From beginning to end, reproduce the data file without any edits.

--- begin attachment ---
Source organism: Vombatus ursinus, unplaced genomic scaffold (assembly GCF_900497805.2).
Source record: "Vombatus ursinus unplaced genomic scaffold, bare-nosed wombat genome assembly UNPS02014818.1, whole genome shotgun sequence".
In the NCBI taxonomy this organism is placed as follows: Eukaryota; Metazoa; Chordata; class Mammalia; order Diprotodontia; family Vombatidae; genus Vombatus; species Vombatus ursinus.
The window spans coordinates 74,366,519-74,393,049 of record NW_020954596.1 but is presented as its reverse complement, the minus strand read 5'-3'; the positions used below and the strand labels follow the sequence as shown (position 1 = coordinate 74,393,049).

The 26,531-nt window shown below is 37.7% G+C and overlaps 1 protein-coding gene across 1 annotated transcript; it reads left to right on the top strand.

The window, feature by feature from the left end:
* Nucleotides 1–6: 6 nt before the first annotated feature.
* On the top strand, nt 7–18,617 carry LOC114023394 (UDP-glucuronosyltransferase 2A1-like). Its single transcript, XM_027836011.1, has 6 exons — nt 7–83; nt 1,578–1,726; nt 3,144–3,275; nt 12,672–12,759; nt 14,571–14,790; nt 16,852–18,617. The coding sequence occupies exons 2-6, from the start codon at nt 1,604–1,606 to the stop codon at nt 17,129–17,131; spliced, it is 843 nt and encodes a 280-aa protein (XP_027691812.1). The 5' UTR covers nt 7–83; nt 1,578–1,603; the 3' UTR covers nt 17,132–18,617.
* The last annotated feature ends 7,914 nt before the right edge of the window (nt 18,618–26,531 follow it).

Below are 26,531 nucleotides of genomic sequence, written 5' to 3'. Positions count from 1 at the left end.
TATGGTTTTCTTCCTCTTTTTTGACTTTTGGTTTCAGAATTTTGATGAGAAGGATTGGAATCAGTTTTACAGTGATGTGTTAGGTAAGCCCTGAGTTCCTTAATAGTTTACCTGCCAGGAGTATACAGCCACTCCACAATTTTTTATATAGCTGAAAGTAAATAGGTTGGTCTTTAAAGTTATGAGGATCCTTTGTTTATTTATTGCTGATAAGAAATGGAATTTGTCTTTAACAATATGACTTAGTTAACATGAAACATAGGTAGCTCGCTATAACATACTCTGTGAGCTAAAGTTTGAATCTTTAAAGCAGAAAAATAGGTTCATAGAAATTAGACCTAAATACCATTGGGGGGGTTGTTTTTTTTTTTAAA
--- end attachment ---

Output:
Source organism: Vombatus ursinus, unplaced genomic scaffold (assembly GCF_900497805.2).
Source record: "Vombatus ursinus unplaced genomic scaffold, bare-nosed wombat genome assembly UNPS02014818.1, whole genome shotgun sequence".
In the NCBI taxonomy this organism is placed as follows: Eukaryota; Metazoa; Chordata; class Mammalia; order Diprotodontia; family Vombatidae; genus Vombatus; species Vombatus ursinus.
The window spans coordinates 74,366,519-74,393,049 of record NW_020954596.1 but is presented as its reverse complement, the minus strand read 5'-3'; the positions used below and the strand labels follow the sequence as shown (position 1 = coordinate 74,393,049).

The 26,531-nt window shown below is 37.7% G+C and overlaps 1 protein-coding gene across 1 annotated transcript; it reads left to right on the top strand.

The window, feature by feature from the left end:
* Nucleotides 1–6: 6 nt before the first annotated feature.
* On the top strand, nt 7–18,617 carry LOC114023394 (UDP-glucuronosyltransferase 2A1-like). Its single transcript, XM_027836011.1, has 6 exons — nt 7–83; nt 1,578–1,726; nt 3,144–3,275; nt 12,672–12,759; nt 14,571–14,790; nt 16,852–18,617. The coding sequence occupies exons 2-6, from the start codon at nt 1,604–1,606 to the stop codon at nt 17,129–17,131; spliced, it is 843 nt and encodes a 280-aa protein (XP_027691812.1). The 5' UTR covers nt 7–83; nt 1,578–1,603; the 3' UTR covers nt 17,132–18,617.
* The last annotated feature ends 7,914 nt before the right edge of the window (nt 18,618–26,531 follow it).

Below are 26,531 nucleotides of genomic sequence, written 5' to 3'. Positions count from 1 at the left end.
TATGGTTTTCTTCCTCTTTTTTGACTTTTGGTTTCAGAATTTTGATGAGAAGGATTGGAATCAGTTTTACAGTGATGTGTTAGGTAAGCCCTGAGTTCCTTAATAGTTTACCTGCCAGGAGTATACAGCCACTCCACAATTTTTTATATAGCTGAAAGTAAATAGGTTGGTCTTTAAAGTTATGAGGATCCTTTGTTTATTTATTGCTGATAAGAAATGGAATTTGTCTTTAACAATATGACTTAGTTAACATGAAACATAGGTAGCTCGCTATAACATACTCTGTGAGCTAAAGTTTGAATCTTTAAAGCAGAAAAATAGGTTCATAGAAATTAGACCTAAATACCATTGGGGGGGTTGTTTTTTTTTTTAAA